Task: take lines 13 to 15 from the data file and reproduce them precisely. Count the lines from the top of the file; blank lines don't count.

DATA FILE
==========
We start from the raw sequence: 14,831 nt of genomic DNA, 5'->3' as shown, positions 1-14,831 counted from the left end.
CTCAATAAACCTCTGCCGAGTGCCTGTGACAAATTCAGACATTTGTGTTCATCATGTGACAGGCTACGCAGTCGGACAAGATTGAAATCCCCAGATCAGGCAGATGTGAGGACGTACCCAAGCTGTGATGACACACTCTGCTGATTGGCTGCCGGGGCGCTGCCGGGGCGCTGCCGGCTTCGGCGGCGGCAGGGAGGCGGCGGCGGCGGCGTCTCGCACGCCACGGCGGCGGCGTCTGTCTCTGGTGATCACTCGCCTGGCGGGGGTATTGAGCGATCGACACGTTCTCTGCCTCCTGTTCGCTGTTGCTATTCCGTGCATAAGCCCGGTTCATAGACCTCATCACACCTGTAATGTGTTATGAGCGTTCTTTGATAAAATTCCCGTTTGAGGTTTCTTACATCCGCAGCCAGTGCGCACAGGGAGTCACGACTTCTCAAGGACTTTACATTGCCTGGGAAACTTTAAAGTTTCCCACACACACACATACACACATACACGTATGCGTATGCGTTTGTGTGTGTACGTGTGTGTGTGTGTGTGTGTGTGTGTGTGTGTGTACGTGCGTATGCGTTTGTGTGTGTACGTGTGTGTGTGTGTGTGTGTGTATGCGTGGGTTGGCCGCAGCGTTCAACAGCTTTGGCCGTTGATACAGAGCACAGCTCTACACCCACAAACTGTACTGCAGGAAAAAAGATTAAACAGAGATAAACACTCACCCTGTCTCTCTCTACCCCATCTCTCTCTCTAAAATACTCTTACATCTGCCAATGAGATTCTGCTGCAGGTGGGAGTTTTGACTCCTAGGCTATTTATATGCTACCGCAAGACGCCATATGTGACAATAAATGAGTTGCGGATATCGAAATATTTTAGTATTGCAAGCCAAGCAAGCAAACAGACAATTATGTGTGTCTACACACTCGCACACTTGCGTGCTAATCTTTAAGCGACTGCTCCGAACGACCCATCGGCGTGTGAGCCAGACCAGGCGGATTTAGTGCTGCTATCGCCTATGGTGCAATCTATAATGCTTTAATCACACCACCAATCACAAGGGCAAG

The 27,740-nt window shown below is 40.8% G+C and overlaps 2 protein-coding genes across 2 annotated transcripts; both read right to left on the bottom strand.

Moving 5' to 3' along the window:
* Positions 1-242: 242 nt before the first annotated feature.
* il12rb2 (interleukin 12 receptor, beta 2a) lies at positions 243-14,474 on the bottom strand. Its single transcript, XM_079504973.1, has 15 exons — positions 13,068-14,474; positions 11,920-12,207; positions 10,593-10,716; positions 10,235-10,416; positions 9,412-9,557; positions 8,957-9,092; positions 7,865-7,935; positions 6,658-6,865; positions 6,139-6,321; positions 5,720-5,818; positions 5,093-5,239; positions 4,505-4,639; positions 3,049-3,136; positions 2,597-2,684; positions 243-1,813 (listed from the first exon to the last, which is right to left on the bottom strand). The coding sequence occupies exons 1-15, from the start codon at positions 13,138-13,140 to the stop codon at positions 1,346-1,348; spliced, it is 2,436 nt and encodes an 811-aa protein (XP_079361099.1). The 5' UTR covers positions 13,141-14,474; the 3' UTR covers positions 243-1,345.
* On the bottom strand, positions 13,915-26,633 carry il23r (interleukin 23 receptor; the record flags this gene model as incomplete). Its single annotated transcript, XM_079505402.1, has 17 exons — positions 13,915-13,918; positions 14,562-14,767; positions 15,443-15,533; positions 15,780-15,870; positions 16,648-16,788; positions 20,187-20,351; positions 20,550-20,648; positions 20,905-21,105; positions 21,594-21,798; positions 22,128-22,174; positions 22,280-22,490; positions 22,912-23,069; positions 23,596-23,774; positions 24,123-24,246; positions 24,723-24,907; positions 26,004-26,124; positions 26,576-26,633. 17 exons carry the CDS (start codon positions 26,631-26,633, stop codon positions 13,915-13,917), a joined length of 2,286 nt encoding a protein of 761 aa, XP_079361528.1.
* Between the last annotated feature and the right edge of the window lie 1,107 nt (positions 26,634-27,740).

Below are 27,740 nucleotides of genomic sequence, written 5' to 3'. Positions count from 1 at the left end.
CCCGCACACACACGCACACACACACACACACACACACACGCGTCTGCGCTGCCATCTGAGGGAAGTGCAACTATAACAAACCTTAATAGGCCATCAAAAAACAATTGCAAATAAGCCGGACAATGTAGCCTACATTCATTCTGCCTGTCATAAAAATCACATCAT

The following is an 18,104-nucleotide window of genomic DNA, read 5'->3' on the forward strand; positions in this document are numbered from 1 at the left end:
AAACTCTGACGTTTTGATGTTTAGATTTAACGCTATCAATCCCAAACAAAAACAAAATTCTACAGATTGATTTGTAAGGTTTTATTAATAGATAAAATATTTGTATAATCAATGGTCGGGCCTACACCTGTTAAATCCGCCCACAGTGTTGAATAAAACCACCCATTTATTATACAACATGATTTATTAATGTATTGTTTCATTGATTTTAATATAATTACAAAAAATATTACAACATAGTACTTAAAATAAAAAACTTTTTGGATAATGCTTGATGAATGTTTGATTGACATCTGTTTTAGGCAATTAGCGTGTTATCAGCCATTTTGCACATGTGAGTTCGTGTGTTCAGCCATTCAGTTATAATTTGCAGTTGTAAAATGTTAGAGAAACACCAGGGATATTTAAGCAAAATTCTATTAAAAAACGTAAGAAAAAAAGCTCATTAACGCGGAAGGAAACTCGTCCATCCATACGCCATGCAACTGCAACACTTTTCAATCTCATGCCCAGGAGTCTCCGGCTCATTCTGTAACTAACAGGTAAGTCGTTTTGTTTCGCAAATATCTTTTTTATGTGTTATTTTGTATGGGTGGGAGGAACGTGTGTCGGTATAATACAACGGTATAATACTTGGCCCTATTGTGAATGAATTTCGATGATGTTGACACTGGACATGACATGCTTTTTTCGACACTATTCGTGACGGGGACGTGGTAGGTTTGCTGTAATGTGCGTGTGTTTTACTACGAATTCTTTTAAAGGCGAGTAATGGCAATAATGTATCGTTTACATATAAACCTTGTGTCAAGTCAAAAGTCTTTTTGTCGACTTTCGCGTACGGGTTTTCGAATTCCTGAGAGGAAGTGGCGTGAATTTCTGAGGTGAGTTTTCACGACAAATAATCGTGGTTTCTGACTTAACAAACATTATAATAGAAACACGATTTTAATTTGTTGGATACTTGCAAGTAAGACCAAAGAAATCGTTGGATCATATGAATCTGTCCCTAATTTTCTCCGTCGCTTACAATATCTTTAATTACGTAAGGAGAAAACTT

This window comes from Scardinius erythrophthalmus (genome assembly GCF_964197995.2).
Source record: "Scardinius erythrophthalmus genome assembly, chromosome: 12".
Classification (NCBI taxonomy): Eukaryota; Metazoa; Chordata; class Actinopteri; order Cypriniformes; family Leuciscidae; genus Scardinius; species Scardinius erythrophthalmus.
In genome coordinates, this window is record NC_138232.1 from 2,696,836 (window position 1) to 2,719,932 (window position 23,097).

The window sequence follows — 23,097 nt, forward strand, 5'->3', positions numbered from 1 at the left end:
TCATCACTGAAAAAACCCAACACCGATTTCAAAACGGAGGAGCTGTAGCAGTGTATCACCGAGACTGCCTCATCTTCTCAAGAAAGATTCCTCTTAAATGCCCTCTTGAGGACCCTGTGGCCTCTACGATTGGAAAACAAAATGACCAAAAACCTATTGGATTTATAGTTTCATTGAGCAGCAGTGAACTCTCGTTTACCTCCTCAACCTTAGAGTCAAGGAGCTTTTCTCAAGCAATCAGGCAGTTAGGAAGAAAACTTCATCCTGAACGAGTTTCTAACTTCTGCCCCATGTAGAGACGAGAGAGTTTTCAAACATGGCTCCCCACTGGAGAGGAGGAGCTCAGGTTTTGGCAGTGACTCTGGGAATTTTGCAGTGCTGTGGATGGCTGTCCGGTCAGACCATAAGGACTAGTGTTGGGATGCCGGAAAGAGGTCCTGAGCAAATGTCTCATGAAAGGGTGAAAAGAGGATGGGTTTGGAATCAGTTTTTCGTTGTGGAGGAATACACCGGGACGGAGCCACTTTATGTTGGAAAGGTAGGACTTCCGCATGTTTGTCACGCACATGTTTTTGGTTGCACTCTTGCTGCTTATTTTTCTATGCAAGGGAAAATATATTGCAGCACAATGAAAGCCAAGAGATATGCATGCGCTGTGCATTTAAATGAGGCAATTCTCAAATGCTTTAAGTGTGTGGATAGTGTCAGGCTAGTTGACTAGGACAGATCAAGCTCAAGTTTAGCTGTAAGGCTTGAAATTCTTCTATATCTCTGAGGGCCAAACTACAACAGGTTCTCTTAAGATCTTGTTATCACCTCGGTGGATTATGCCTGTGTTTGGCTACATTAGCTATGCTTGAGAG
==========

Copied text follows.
This window comes from Scardinius erythrophthalmus (genome assembly GCF_964197995.2).
Source record: "Scardinius erythrophthalmus genome assembly, chromosome: 12".
Classification (NCBI taxonomy): Eukaryota; Metazoa; Chordata; class Actinopteri; order Cypriniformes; family Leuciscidae; genus Scardinius; species Scardinius erythrophthalmus.